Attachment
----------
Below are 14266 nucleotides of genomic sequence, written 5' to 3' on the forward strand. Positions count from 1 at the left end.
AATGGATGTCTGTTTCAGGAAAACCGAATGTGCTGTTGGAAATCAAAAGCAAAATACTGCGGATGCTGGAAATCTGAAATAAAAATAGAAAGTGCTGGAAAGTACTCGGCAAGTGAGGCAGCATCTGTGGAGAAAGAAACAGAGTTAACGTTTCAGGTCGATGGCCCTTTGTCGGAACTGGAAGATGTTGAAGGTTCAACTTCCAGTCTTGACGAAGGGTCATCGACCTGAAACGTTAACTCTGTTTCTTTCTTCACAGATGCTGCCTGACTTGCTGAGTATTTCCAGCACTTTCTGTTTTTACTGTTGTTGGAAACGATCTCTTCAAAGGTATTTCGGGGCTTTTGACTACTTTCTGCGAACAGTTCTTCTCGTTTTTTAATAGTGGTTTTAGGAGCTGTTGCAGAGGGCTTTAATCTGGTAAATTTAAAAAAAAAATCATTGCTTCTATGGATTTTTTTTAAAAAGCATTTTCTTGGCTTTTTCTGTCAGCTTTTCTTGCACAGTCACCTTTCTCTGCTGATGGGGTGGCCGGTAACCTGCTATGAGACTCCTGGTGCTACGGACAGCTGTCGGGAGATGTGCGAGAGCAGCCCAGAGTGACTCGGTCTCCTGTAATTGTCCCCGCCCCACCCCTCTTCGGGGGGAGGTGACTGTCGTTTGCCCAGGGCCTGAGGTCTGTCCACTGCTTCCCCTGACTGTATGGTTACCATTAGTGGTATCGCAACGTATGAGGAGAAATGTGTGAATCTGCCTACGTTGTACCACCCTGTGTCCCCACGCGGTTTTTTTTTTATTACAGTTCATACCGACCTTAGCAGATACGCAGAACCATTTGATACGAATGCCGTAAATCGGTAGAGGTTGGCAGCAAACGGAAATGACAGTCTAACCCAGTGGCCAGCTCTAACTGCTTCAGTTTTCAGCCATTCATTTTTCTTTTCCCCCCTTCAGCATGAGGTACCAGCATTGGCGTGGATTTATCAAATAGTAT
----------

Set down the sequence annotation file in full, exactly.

Below are 14266 nucleotides of genomic sequence, written 5' to 3' on the forward strand. Positions count from 1 at the left end.
AATGGATGTCTGTTTCAGGAAAACCGAATGTGCTGTTGGAAATCAAAAGCAAAATACTGCGGATGCTGGAAATCTGAAATAAAAATAGAAAGTGCTGGAAAGTACTCGGCAAGTGAGGCAGCATCTGTGGAGAAAGAAACAGAGTTAACGTTTCAGGTCGATGGCCCTTTGTCGGAACTGGAAGATGTTGAAGGTTCAACTTCCAGTCTTGACGAAGGGTCATCGACCTGAAACGTTAACTCTGTTTCTTTCTTCACAGATGCTGCCTGACTTGCTGAGTATTTCCAGCACTTTCTGTTTTTACTGTTGTTGGAAACGATCTCTTCAAAGGTATTTCGGGGCTTTTGACTACTTTCTGCGAACAGTTCTTCTCGTTTTTTAATAGTGGTTTTAGGAGCTGTTGCAGAGGGCTTTAATCTGGTAAATTTAAAAAAAAAATCATTGCTTCTATGGATTTTTTTTAAAAAGCATTTTCTTGGCTTTTTCTGTCAGCTTTTCTTGCACAGTCACCTTTCTCTGCTGATGGGGTGGCCGGTAACCTGCTATGAGACTCCTGGTGCTACGGACAGCTGTCGGGAGATGTGCGAGAGCAGCCCAGAGTGACTCGGTCTCCTGTAATTGTCCCCGCCCCACCCCTCTTCGGGGGGAGGTGACTGTCGTTTGCCCAGGGCCTGAGGTCTGTCCACTGCTTCCCCTGACTGTATGGTTACCATTAGTGGTATCGCAACGTATGAGGAGAAATGTGTGAATCTGCCTACGTTGTACCACCCTGTGTCCCCACGCGGTTTTTTTTTTATTACAGTTCATACCGACCTTAGCAGATACGCAGAACCATTTGATACGAATGCCGTAAATCGGTAGAGGTTGGCAGCAAACGGAAATGACAGTCTAACCCAGTGGCCAGCTCTAACTGCTTCAGTTTTCAGCCATTCATTTTTCTTTTCCCCCCTTCAGCATGAGGTACCAGCATTGGCGTGGATTTATCAAATAGTAT